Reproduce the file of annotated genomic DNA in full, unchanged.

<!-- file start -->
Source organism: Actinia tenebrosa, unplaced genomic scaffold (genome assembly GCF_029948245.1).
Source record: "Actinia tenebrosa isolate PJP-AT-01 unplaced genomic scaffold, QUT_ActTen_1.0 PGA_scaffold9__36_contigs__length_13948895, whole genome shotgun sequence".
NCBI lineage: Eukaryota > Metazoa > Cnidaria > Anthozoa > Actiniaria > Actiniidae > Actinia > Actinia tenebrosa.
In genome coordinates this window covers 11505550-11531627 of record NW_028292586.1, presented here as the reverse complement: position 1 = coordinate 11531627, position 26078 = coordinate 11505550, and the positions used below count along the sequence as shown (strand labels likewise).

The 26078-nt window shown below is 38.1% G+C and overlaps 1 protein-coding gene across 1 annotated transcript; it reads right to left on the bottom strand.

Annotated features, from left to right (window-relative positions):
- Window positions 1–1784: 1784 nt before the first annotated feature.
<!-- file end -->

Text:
Source organism: Actinia tenebrosa, unplaced genomic scaffold (genome assembly GCF_029948245.1).
Source record: "Actinia tenebrosa isolate PJP-AT-01 unplaced genomic scaffold, QUT_ActTen_1.0 PGA_scaffold9__36_contigs__length_13948895, whole genome shotgun sequence".
NCBI lineage: Eukaryota > Metazoa > Cnidaria > Anthozoa > Actiniaria > Actiniidae > Actinia > Actinia tenebrosa.
In genome coordinates this window covers 11505550-11531627 of record NW_028292586.1, presented here as the reverse complement: position 1 = coordinate 11531627, position 26078 = coordinate 11505550, and the positions used below count along the sequence as shown (strand labels likewise).

The 26078-nt window shown below is 38.1% G+C and overlaps 1 protein-coding gene across 1 annotated transcript; it reads right to left on the bottom strand.

Annotated features, from left to right (window-relative positions):
- Window positions 1–1784: 1784 nt before the first annotated feature.